Between the Covers: Stories from My Bookcase

Sunday, April 15, 2012

Open House by Elizabeth Berg


Photo Apr 15, 11 12 40 AM

I finished reading this novel two weeks ago. I picked it up very soon after the last one and read through quickly. Quite an easy read really. It’s very emotional in the sense that the main character Samantha goes through a big life change, yet it wasn’t very heavy to read.

Here’s the book description from Amazon:

In this superb novel by the beloved author of Talk Before Sleep, The Pull of the Moon, and Until the Real Thing Comes Along, a woman re-creates her life after divorce by opening up her house and her heart.
Samantha's husband has left her, and after a spree of overcharging at Tiffany's, she settles down to reconstruct a life for herself and her eleven-year-old son. Her eccentric mother tries to help by fixing her up with dates, but a more pressing problem is money. To meet her mortgage payments, Sam decides to take in boarders. The first is an older woman who offers sage advice and sorely needed comfort; the second, a maladjusted student, is not quite so helpful. A new friend, King, an untraditional man, suggests that Samantha get out, get going, get work. But her real work is this: In order to emerge from grief and the past, she has to learn how to make her own happiness. In order to really see people, she has to look within her heart. And in order to know who she is, she has to remember—and reclaim—the person she used to be, long before she became someone else in an effort to save her marriage.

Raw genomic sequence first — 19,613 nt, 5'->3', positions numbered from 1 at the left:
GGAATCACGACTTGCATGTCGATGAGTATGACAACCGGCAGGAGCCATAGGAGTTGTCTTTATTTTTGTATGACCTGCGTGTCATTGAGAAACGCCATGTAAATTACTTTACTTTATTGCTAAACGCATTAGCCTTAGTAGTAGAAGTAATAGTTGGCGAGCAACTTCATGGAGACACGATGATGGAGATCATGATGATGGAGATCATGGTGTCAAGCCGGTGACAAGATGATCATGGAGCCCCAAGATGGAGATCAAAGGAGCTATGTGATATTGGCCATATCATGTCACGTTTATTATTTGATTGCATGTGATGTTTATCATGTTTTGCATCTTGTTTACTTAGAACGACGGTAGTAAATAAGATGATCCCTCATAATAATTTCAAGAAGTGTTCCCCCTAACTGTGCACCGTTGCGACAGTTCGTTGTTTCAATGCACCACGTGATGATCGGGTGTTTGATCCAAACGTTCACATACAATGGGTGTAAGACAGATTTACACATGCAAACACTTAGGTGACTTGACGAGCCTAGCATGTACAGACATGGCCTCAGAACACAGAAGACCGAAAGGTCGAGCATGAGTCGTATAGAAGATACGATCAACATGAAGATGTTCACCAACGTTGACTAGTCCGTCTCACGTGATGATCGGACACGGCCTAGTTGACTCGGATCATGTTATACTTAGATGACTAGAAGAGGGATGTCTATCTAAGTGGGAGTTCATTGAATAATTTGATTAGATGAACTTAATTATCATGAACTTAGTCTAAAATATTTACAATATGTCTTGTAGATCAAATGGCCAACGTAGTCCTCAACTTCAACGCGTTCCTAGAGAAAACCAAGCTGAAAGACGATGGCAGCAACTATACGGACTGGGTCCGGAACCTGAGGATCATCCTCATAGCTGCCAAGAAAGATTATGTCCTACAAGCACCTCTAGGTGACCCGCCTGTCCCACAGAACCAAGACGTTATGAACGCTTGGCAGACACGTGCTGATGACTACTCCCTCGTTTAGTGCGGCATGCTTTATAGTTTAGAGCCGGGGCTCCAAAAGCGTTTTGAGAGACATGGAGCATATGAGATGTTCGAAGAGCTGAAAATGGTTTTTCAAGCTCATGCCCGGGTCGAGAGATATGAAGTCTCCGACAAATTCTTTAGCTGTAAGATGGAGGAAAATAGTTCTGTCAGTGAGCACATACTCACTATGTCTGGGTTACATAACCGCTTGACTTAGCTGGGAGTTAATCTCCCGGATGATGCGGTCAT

Open House is a love story about what can blossom between a man and a woman, and within a woman herself.

Samantha, in the beginning, was more willing to welcome strangers to her home rather than say goodbye to her estranged husband. Even when her best friend tells her that she is better off without him, she doesn’t realize that right away. Sam is a classic example of how many of us lose our identity when we find ourselves attached to a relationship. This isn’t always the fault of our partners of course. I think it goes both ways. How do we continue to assert ourselves? How are our partners aware of our transformation, and how do they react to it?

In the end, if Sam’s ex came back and said he likes that Sam is getting her old self back – the Sam he first fell in love with – maybe the book would have ended differently. But no. He came back and couldn’t give a single acceptable reason; he misses what she does for him, not what he loves about her.

Sam reminds us that we should never stop the journey to the best person we can be. She shows us that every once in a while we need to open up in order to get perspective. We need to let others in, so we can see ourselves more.

In a way, Open House reminds me of The Year of Pleasures

I love Elizabeth Berg’s style. I’ve read her other titles and look forward to reading more.